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Spotting fake news is easy, right? Especially when the photos are obviously doctored.
A new scientific study from the University of Warwick may explain why tens of thousands of Twitter users shared this image from the last G20 summit.
It wasn't real.
Left – original picture from G-20.
Right – the same picture “edited” by Russian media. https://t.co/zPtS2pQB75 — Fuat (@Fuat)
PhD student Sophie Nightingale, has published the results in Cognitive Research: Principles and Implications.
The study asked over 700 participants to examine two photos, and determine which one had been doctored.
Results showed that four in 10 people could not identify an image that had been doctored.
Picture: Sophie Nightingale/University of Warwick
Participants were asked 'Do you think this photo has been digitally altered?'.
The 60 per cent success rate at identifying the fake photos is at least better than the 50/50 odds of getting that question right.
The study also found that even those who correctly guessed an image was fake, only 45 per cent could identify what was wrong with it.
In total 10 images were taken from Google from the study, and six of these were subjected to five different manipulations.
Participants were never shown the original and one of the manipulation of the same photo twice.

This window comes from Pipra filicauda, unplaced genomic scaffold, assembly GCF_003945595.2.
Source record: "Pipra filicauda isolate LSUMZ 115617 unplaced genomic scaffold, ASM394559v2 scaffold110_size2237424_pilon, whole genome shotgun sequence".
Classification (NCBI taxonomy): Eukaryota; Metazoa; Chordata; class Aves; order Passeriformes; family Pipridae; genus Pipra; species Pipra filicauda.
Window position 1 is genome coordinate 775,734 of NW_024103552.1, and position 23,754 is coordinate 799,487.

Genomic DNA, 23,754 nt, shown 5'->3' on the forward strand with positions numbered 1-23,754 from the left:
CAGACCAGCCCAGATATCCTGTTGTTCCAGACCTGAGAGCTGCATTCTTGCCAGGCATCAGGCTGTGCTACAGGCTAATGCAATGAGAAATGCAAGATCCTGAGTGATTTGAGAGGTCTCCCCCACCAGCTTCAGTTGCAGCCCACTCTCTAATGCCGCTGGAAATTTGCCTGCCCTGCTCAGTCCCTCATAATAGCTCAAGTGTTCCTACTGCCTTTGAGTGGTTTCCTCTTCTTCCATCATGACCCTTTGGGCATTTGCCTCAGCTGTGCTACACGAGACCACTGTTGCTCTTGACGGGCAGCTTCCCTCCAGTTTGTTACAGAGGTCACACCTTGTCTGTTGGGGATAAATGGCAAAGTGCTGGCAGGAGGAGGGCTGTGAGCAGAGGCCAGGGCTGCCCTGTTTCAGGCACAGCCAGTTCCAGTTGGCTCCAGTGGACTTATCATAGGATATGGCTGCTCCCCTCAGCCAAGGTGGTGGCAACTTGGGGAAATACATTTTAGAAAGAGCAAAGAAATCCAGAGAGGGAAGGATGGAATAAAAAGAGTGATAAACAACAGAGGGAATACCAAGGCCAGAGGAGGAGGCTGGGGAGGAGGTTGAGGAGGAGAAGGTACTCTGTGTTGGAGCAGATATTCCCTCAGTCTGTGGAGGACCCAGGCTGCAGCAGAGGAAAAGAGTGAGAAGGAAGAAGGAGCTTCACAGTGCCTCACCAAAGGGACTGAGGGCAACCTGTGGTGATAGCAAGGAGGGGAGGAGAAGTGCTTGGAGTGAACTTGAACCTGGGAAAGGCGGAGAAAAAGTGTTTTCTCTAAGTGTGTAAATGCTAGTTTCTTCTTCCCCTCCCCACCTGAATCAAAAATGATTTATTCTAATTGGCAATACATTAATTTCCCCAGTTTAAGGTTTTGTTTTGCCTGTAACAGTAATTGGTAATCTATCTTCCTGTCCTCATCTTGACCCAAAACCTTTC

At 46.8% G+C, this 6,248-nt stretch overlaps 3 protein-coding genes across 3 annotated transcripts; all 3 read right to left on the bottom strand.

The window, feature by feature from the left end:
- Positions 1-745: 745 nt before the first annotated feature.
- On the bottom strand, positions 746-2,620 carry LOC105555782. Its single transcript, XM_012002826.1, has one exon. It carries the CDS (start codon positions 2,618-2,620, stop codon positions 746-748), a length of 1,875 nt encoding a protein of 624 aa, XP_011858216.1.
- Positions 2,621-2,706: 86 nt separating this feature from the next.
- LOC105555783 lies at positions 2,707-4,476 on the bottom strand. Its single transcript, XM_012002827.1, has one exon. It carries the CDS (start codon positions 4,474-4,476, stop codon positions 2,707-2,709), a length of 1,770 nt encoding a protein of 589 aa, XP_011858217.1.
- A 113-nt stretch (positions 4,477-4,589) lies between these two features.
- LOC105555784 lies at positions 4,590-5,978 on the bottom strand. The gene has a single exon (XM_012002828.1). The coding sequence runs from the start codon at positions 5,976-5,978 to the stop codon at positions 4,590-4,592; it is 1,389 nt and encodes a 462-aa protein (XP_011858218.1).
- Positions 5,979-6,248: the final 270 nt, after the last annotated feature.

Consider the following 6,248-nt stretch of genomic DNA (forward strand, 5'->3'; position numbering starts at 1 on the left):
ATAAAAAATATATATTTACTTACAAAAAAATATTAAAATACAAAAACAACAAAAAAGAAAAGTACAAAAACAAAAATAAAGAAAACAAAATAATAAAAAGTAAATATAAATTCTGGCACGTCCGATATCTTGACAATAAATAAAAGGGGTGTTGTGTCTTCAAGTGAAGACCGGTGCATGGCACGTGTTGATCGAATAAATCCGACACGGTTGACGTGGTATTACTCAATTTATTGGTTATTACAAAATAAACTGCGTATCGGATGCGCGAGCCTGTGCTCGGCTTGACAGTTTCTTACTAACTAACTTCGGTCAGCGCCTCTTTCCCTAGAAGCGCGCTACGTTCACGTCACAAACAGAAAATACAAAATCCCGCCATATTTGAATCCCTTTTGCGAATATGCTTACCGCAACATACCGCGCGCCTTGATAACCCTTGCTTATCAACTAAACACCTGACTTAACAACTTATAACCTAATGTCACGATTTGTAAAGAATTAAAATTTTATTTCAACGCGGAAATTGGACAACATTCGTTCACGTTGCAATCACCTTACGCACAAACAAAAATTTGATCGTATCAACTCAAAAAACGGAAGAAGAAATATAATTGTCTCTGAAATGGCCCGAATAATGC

The top image is the one which was manipulated by Nightingale's team. These were the changes you can see:
Spotting a fake next to an original is easy, and also not how faked images work.
Nightingale told the Daily Mail:
Our study found that although people performed better than chance at detecting and locating image manipulations, they are far from perfect...This has serious implications because of the high-level of images, and possibly fake images, that people are exposed to on a daily basis through social networking sites, the internet and the media.
Our study found that although people performed better than chance at detecting and locating image manipulations, they are far from perfect...
This has serious implications because of the high-level of images, and possibly fake images, that people are exposed to on a daily basis through social networking sites, the internet and the media.
Once again, the bottom image is the original. Here's what was changed for the top photo?
While the President of the United States may have popularised the term, doctoring photos for your own political purpose is hardly new.
In Soviet propaganda it's easy to know Trotsky has been doctored from the image, but only when you see the original photo next to it.
5 May 1920, Lenin addresses a crowd in Sverdlov Square, Moscow. On the stage steps are Lev Trotsky and Lev Kamenev. (Picture: Keystone/Getty Images)
The same photo, altered to remove Trotsky and Kamenev after they were removed from power by Lenin's successor Joseph Stalin. (Picture: RIA NOVOSTIAFP/Getty Images)
You can try you luck at the study from Warwick University can be completed here.
HT Mirror, Daily Mail
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